President Bush today urged Congress to send to the states a proposed constitutional amendment banning same sex marriages throughout the country.
Praveen Fernandes, public policy advocate at the Human Rights Campaign, said in an interview with washingtonpost.com, "The Human Rights Campaign is profoundly disappointed with the president's statement supporting efforts to amend the constitution. The president has thrown his support behind an attempt to write discrimination into the Constitution and to deny protections for LGBT [Gay, Lesbian, Bisexual and Transgendered] families."
Fernandes was online to discuss his organization's reasons against banning same sex marriage.
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Peter Sprigg stated in the previous exchange that the amendment is necessary because "The role of marriage in bringing together men and women for the natural reproduction of the human race and for raising the children of their unions to maturity in a mother-father household is central to the PUBLIC purpose of marriage." This makes no sense to me as it would mean no single parents or male-male or female-female parenting situations. Am I missing something?
Praveen Fernandes: I absolutely agree with you. Such a simple conception of marriage denies the reality that our government permits marriages that do not result in children. Thus, infertile couples are permitted to marry; postmenapausal women are permitted to marry.
A Straight Ally in Washington, D.C.:
I have long been a gay rights supporter. I am straight -- and I am profoundly dissapointed in the gay community for not bringing straight people into this debate. You will not win this fight without us. And many of us are willing to walk shoulder to shoulder with you to stop this travesty. PLEASE, I'm begging, create an outlet for us to join you. Because PFLAG just isn't cutting it.
Praveen Fernandes: The Human Rights Campaign has more than 500,000 members, which includes individuals who identify as heterosexual. So HRC itself is made up of straight allies. In addition, there are a variety of wonderful political allies who have worked with us to address civil rights issues that affect the GLBT community. People for the American Way, the Leadership Conference on Civil Rights, the National Council of Jewish Women, Americans United for Separation of Church and State are just a few of the "non-gay" groups that are working with us. HRC would welcome your assistance, as would any of these groups. (Thanks for the support--you're right, we do need you!)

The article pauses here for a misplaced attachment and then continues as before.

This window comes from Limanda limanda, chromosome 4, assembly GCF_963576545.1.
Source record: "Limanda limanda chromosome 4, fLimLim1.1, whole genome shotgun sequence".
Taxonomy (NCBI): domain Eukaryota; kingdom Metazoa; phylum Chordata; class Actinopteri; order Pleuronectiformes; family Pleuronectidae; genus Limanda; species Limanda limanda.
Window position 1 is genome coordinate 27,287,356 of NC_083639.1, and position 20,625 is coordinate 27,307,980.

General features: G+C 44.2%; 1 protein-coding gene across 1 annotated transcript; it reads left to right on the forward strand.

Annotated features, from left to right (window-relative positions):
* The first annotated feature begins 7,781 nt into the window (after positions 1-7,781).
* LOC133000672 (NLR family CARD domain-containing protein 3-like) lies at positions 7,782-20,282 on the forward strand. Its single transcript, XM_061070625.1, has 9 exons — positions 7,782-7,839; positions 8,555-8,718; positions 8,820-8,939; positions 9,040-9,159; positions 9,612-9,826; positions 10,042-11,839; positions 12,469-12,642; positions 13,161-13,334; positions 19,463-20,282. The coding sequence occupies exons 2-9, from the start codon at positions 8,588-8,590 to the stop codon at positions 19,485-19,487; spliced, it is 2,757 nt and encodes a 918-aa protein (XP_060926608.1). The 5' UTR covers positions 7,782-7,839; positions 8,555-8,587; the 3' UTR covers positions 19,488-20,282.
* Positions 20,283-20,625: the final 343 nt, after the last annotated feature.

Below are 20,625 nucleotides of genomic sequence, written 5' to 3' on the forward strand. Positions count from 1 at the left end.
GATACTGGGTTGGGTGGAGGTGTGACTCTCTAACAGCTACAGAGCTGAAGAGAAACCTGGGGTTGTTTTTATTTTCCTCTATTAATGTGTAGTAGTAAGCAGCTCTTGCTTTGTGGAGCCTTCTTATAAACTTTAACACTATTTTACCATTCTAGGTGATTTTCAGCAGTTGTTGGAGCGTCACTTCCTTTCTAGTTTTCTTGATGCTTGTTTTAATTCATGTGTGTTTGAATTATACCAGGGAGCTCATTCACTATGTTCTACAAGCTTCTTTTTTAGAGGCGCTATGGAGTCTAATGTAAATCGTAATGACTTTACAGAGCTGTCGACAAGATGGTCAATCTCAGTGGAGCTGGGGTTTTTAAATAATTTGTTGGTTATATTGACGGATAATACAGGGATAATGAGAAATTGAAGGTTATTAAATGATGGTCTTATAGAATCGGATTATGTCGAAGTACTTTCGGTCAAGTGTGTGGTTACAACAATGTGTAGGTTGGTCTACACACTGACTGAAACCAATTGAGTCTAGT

A pollster claimed the only significant shift of groups of voters he has found from the 2000 to the 2004 Presidential elections are people who tend to vote Democrats on economic issues and Republican on social issues. This group, which tended to vote Republican in 2000, is trending more Democratic as the unemployment rate increases. Yet, polls find many of the voters switch back to the Republican column when the gay marriage is mentioned. Do you see political advantage as a reason why Bush may try and make gay marriage an issue in the upcoming elections?
Praveen Fernandes: I don't want to presume to know why the Administration is pushing this issue. However, personally, it does seem like political opportunism in its most base form. Some of our political allies have referred to LGBT issues as "weapons of mass distraction," meant to focus voters away from issues that polls tell us are the true concerns of Americans---the economy, health care access, and foreign policy.
College Park, Md.:
It seems like the fundamental logical difference between the arguments of people who are for and against homosexual marriage lies in the definition of marriage itself. How would you defend homosexual marriage to those who think of marriage as a union for the purpose of procreation, rather than a union for the purpose of love between two people?
Praveen Fernandes: I think that I touched upon this question in my response to another question. For those who see marriage as solely for purposes of procreation, I would ask whether they support denial of marriage licenses to infertile couples or to post-menapausal women. The truth is that marriage serves many purposes, not simply procreation. Our legal system seems to recognize this. Further, it is important to point out that LGBT have children and healthy families. These families are sometimes created used assisted reproductive technologies (the same fertility technologies used by heterosexual couples who have trouble conceiving children) and are sometimes created through adoption.